Several years ago, I was called to a facility being constructed for the Ohio Air National Guard. Over the weekend, the boiler had exploded, which damaged the flue and blew the side covers off the boiler and across the mechanical room.

The contractor said there had been several overpressurizations of the gas system over the previous weeks. Plastic shavings had been found in the utilities gas-service regulator. Each time the installing contractor and the local utility company cleaned, flushed, and reinstalled the regulator, they assured the contractor that the problem had been solved.

The gas service supplied 5 psig from the street to the meter/regulator assembly located outside the mechanical room. The regulator was set to deliver 14 in. of water column to the interior gas-distribution system. The regulator had an internal safety that would vent to atmosphere if the pressure reached 28 in. of water column (1 psig). The regulator functioned as designed and vented gas to atmosphere each time the regulator jammed with plastic shavings.

With the boiler having been specified with its own regulators as part of the gas train, could the elevated pressure have caused the explosion?

In reviewing submittal, installation, and maintenance data, a small item jumped out at me. Contained in the small print was a statement that the main regulator was “non-locking.” This type of regulator is limited in production to a few manufacturers. It regulates downstream pressure to the set point and design flow rate. Before that point is reached, the inlet and outlet pressures are the same. This could explain the explosion within the boiler that caused the damage.

I believe the following sequence of events happened: Though the contractor felt the problems associated with the plastic shavings had been corrected, this was not the case. The regulator overpressurized because of fouling by the plastic shavings. This meant the boiler's gas train was seeing 28 in. of water column, not the 14 in. it was designed to receive. Upon a call for heat, the boiler's controls initiated the firing sequence. The burner ran its pre-purge and called for pilot. The pilot was equipped with an industry- standard, locking-type regulator. That regulator could handle the 28-in. overpressurization. The pilot started its ignition sequence. The pilot flame ignited and was proved. Now, the controller knows it has pilot and calls for main burner. The main gas valve opens, allowing gas into the chamber at 28 in. of pressure.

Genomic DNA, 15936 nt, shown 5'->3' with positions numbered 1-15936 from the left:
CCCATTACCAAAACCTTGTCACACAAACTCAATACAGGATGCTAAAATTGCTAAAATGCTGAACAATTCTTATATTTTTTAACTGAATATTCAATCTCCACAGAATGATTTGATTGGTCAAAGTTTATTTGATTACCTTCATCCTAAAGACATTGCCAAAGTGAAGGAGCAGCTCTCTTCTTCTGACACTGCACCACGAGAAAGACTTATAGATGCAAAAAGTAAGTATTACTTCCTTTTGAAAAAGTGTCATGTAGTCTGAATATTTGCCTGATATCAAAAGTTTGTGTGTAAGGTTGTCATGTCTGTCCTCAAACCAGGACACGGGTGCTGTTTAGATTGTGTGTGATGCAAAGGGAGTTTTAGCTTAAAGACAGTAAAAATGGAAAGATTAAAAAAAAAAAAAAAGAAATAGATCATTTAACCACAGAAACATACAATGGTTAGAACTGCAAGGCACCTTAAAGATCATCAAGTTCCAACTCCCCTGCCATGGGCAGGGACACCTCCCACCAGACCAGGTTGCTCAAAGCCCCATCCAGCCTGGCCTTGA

This pressure, along with the air for combustion, was outside the combustible fuel/air-ratio mixture for ignition. As the gas flow developed and pushed into the combustion chamber, the non-locking regulator started to function and regulated the pressure to the correct setting of 14 in. Once the pressure dropped and the fuel/air mixture reached the limit of combustion, the main burner ignited. However, the combustion chamber already was packed with excess gas. The flame front from the main-burner ignition quickly expanded across the combustion chamber, resulting in a contained explosion and external damage. After much thought and discussion, this appeared to be the only logical and reasonable explanation of the situation.

The non-locking-type regulator was replaced. The utility regulator was replaced, and both the newly installed street main and gas-service lateral were flushed fully to prevent any further problems with the system. The boiler system continues to work without any known problems. Yes, the flue was repaired, the boiler factory-tested, and the damaged parts replaced.
David D. Dexter, PE, CPD, CPI, LEED
Korda/Nemeth Engineering Inc.
Columbus, Ohio

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